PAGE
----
As further illustrated in FIG. 3 at step 200 the valve 56 is actuated to couple the supply chamber 48 to the plating chamber 42. The vacuum applied to the plating chamber 42 from the storage chamber 52 then draws plating fluid from the bottom of supply chamber 48 and into the plating chamber 42. Vent 55 on the storage chamber is closed and vent 57 on the supply chamber is open.
Electric current is passed through the plating fluid while it is in contact with and flowing over the surface region 32 to electroplate the surface region 32 at step 202 of FIG. 5. During the electroplating process it is preferred that the storage chamber remain coupled to the supply chamber 48 through the plating chamber 42 so that there is a continuous flow of plating fluid through the plating chamber 42. Although the flow rate is not critical, it should not be so high as to cause pitting, supersonic fluid flow in any of the valves, or damage to the system. Flow rate that moves one gallon of plating fluid through the plating chamber 48 into the storage chamber 52 in the range of one to two minutes has been found acceptable. For some plating fluids, high flow rates may be used such as 10 gallons per minute while for other plating fluids, a zero flow rate is preferred. Any suitable flow rate which provides a uniform plate on the surface region 32 during the plating process is acceptable.
When the supply of plating fluid in the supply chamber 48 is nearly depleted, the power supply 39 is shut off and the electroplating process is stopped at step 204. The role of the chambers 48 and 52 is then switched by actuating the three-way valves 56, 59 to cause plating fluid to pass from the storage chamber 52 through plating chamber 42 and into the supply chamber 48. The power supply is preferably turned off when the chambers are switched to guard against the surface region becoming unwetted while current is passing through. If care is taken to ensure that plating fluid completely covers the surface region 32 and extends to surround the anode 36, it may not be necessary to turn the power off when reversing the flow.
FIG. 4 shows the chambers 48 and 52 in their reversed condition. The position of valve 59 has been changed to draw a vacuum on the supply chamber 48 via tubing 60. Valve 54 is positioned to draw a vacuum on the plating chamber 42 thereby permitting the flow of plating fluid from storage chamber 52 and plating chamber 42 into the top of supply chamber 48. Electroplating is performed in step 208 by passing electric current through the plating fluid while it is flowing over and in contact with the surface region 32.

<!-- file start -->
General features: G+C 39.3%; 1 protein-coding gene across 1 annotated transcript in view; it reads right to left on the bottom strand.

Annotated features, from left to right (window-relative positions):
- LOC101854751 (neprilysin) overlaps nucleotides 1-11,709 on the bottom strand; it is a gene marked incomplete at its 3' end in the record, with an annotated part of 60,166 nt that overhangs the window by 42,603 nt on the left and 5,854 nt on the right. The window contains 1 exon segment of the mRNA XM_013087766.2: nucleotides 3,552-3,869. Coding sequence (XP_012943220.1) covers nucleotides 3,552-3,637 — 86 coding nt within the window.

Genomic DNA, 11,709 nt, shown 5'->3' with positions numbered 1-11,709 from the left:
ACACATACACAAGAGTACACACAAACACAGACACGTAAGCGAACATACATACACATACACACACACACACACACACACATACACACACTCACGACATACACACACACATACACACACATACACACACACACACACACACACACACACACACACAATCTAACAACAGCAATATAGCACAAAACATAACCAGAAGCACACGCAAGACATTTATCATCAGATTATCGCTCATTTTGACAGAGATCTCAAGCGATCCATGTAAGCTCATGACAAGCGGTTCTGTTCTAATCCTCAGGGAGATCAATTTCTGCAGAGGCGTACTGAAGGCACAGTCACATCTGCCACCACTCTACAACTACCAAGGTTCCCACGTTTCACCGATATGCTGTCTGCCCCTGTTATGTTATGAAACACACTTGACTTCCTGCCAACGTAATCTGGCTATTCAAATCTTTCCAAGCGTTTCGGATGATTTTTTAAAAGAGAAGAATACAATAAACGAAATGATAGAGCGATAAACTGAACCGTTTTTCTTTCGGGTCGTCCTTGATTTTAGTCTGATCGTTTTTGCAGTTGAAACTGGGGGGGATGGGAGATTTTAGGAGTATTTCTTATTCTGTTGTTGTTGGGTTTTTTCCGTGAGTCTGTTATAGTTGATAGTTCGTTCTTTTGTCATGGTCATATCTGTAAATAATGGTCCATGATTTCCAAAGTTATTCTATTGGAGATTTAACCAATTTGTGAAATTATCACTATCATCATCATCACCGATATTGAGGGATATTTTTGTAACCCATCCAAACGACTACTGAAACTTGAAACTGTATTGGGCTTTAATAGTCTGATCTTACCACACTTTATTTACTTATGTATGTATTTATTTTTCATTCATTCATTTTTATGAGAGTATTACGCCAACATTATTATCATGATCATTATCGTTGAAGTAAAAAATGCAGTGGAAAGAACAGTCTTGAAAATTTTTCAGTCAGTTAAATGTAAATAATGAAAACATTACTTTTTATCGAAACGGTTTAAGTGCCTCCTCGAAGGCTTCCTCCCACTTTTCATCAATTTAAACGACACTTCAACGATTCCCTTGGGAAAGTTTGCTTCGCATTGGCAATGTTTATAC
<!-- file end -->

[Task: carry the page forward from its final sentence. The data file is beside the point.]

The respective tubings and valves are constructed to draw fluid from the bottom of the respective chambers 48, 52 and permit fluid to enter the chambers from the top. When either of the chambers 48, 52 are being emptied of plating fluid, their respective vents 57, 55 are opened. The vacuum tubing 60 contains the appropriate filters to keep plating fluid from fouling the vacuum source 58. The chamber containing the plating fluid is vented to the air during the plating process to ensure fluid flow. The fluid always flows the same direction across the surface region 32 being plated, even though the roles of the chambers 48 and 52 are reversed.
In an alternative embodiment, the tubings 46, 50 60 and vacuum 58 are positioned to reverse the flow direction of plating fluid across the surface region 32. Reversing the flow direction on the plating surface has the advantage of filling small holes or cracks from various angles, providing a smooth, uniform, and very flat plated layer.
The plate thickness is checked at step 210 of FIG. 5 to determine if it is correct. As is known in the art, the thickness of the plate is generally proportional to the time that electroplating is performed, if all other parameters are held constant. The process is repeated with the flow being reversed back and forth the number of times required to provide a plate of the correct thickness. For example, 1 mil plating thickness may be added for each ten minutes of electroplating operation. Depending on the plating thickness desired, plating may continue for between 20 and 60 minutes, with the flow being reversed every two to three minutes. After the plate has reached the correct thickness, the electric power is turned off and the plating fluid is drawn into one of the two chambers 48, 52.
In one embodiment, a timer circuit 47 is coupled to the electroplating power circuit 39. A clock is automatically turned on when electroplating power is applied and turned off when electroplating power is removed. When electroplating resumes, the time advances from its current time, to provide a cumulative electroplating time. The timing circuit outputs the total plating time and automatically provides an accurate measure of the exact plating time without the need for the operator to separately time the operation. The time is reset to zero at the start of each electroplating job.